NEW YORK ( TheStreet) -- Stocks traded in tight range Monday, but managed to eke out marginal gains as investors took a wait-and-see approach ahead of an earnings season that could disappoint if corporate guidance is conservative.

But after the closing bell, Alcoa ( AA) kicked off the earnings season, raising its global aluminum consumption forecast and beating top and bottom-line estimate for the second quarter. The materials firm reported earnings of 13 cents a share on $5.2 billion in revenue.

The Dow Jones Industrial Average gained 18 points, or 0.2%, at 10,216. The S&P 500 improved nearly 1 point, or 0.1%, to 1079, while the Nasdaq advanced 2 points, or 0.1%, at 2198.

UBS analysts are expecting this earnings season to bring "very weak" guidance, which is likely to weigh heavily on markets since investors seeking clarity on global growth prospects will be paying particularly close attention to corporate outlooks.

"At current valuations, we believe that the market is (incorrectly) pricing in a double-dip recession. Management comments will be critical in shaping this view," said UBS strategist Jonathan Golub in a recent research note, adding that negative guidance could overshadow solid results.

"Earnings growth most likely peaked in the first quarter of 2010. However, we believe that companies will once again handily beat consensus expectations, although the magnitude of beats will not be as large as in recent quarters," Golub said.

Overseas Monday, Hong Kong's Hang Seng rose 0.4% and Japan's Nikkei dipped 0.4%. The FTSE in London added 0.7%, and the DAX in Frankfurt inched 0.2% higher.

The Economy

With no macroeconomic releases scheduled for Monday's trading session, investors will likely shift their focus to earnings season, which kicks off with Alcoa's results after the close of trading. Wall Street is anticipating a profit of 12 cents a share.

Company News

Shares across the basic materials and capital goods sectors put the most pressure on the market with United Technologies ( UTX) showing the weakest performance on the Dow, followed by DuPont ( DD), Caterpillar ( CAT) and Alcoa.

Meanwhile, the tech sector finished higher with Microsoft ( MSFT) and Intel ( INTC) grabbing the best gains on the Dow.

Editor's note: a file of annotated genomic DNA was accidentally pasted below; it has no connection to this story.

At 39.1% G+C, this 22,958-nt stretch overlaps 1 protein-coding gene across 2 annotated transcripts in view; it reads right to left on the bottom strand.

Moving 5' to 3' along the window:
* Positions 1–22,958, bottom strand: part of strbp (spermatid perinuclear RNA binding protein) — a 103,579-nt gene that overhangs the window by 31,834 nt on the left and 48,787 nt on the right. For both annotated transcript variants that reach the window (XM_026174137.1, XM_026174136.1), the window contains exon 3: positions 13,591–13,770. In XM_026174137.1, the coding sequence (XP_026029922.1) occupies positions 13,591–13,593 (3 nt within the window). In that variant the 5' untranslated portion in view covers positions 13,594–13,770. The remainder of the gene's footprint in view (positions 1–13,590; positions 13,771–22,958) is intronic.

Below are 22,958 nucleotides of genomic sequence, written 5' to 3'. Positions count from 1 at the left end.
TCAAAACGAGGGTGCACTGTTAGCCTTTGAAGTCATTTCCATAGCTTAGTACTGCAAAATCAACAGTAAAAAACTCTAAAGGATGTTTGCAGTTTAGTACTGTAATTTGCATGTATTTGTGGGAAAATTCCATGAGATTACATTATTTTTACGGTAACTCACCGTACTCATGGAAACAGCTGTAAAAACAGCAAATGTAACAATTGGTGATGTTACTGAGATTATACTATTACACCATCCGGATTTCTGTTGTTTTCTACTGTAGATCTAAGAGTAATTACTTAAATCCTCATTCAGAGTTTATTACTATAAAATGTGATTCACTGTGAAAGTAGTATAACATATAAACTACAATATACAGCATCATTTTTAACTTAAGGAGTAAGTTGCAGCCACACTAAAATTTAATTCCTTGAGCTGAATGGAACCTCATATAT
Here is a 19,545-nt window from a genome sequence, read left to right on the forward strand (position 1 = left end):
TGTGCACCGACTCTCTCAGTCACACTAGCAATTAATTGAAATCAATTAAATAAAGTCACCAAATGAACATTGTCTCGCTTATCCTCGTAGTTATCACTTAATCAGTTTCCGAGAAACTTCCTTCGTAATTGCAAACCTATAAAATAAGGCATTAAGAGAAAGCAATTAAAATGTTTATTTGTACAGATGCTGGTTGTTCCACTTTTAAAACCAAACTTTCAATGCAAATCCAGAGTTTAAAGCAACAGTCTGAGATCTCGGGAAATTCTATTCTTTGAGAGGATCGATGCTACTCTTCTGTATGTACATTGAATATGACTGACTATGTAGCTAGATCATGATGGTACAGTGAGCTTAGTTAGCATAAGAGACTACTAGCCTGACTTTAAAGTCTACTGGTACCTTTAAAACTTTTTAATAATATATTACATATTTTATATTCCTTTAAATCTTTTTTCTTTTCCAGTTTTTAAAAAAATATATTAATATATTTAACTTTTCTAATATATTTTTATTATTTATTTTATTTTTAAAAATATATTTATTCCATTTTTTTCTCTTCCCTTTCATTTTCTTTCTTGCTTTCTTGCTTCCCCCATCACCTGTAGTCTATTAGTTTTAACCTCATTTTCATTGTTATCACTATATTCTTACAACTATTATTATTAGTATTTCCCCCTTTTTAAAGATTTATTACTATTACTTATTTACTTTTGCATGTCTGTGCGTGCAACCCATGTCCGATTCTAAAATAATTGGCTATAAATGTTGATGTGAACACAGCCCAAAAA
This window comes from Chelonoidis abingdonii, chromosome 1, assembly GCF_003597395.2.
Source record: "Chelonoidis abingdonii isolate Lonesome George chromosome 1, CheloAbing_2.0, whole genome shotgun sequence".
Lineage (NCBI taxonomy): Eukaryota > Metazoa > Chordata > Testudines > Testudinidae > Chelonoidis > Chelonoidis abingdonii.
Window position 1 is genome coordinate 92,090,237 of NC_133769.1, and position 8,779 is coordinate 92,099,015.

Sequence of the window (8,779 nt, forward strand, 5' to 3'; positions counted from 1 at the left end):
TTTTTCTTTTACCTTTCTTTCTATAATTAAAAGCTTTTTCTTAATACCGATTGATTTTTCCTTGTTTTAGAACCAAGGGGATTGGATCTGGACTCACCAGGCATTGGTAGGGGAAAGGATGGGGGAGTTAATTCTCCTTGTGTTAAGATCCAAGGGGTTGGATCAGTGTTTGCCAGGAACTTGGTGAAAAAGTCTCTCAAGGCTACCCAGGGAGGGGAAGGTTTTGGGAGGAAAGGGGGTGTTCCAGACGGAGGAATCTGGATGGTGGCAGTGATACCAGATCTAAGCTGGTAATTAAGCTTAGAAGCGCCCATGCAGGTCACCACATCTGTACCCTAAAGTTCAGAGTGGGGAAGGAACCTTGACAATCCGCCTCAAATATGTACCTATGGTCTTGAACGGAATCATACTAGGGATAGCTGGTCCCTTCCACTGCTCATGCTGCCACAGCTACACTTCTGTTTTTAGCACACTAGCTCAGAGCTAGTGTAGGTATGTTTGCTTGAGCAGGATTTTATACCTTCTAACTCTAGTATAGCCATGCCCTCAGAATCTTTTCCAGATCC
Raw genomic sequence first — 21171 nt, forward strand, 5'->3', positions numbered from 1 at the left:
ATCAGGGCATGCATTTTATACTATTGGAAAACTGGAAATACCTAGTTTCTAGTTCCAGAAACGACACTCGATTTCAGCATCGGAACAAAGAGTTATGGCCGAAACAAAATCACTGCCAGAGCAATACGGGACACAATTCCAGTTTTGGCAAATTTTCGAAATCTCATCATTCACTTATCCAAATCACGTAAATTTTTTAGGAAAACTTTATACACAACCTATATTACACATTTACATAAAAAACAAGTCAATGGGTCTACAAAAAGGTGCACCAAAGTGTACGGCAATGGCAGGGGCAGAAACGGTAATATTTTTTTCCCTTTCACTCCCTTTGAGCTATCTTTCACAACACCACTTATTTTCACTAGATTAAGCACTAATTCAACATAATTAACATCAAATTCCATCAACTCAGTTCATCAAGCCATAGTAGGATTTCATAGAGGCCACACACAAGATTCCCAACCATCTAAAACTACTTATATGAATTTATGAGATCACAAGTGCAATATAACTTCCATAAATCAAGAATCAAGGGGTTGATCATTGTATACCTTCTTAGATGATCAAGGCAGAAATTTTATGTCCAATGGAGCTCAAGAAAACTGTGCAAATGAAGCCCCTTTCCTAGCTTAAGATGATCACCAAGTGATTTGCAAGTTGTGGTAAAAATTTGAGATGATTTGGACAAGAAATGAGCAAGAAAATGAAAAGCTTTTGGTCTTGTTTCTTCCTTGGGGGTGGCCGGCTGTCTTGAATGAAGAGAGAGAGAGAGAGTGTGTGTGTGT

Shares of Apple ( AAPL) lost 1% after Consumer Reports said it couldn't recommend the iPhone 4 on account of a problem with the reception.

Johnson & Johnson ( JNJ) said it will acquire Micrus Endovascular ( MEND), a global maker of minimally invasive devices for the treatment of stroke, in a cash-for-stock deal that values each Micrus share at $23.40, representing a 6% premium to the stock's Friday closing price of $22.19.

BP ( BP) is in talks with Apache ( APA) regarding the possible sale of roughly $18 billion in assets, including a stake in Alaska's Prudhoe Bay field, according to The Wall Street Journal's Web site.

The Shaw Group ( SHAW) reported a third-quarter adjusted profit of 57 cents a share, exceeding analysts' estimates by 3 cents. The company also reaffirmed its year-end guidance for earnings in the range of $2.10 to $2.20 a share.

Aon ( AON) agreed to buy Hewitt Associates ( HEW) for $50 a share, or $4.9 billion in cash and stock.

Blackstone ( BX) is taking over the management of a portfolio of Asian real estate investments from Bank of America Merrill Lynch ( BAC).

SanDisk ( SNDK) also closed nearly 7% higher after receiving an upgrade at UBS.

Also after the bell, transport sector bellwether CSX ( CSX) topped second-quarter profit and revenue estimates, as earnings from continuing operations landed at $1.07 a share.

Commodities and the Dollar

The August crude oil contract declined by $1.14, to settle at $74.95 a barrel.

Elsewhere in commodity markets, the August gold contract traded $11.10 lower to settle at $1,198.70 an ounce.

The dollar was trading higher against a basket of currencies, with the dollar index up by 0.4%.


The benchmark 10-year Treasury was up 1/32, lowering the yield to 3.056%.

The two-year note was down 1/32, lifting the yield to 0.645%. The 30-year bond fell 5/32, boosting the yield to 4.048%.

--Written by Melinda Peer and Sung Moss in New York.

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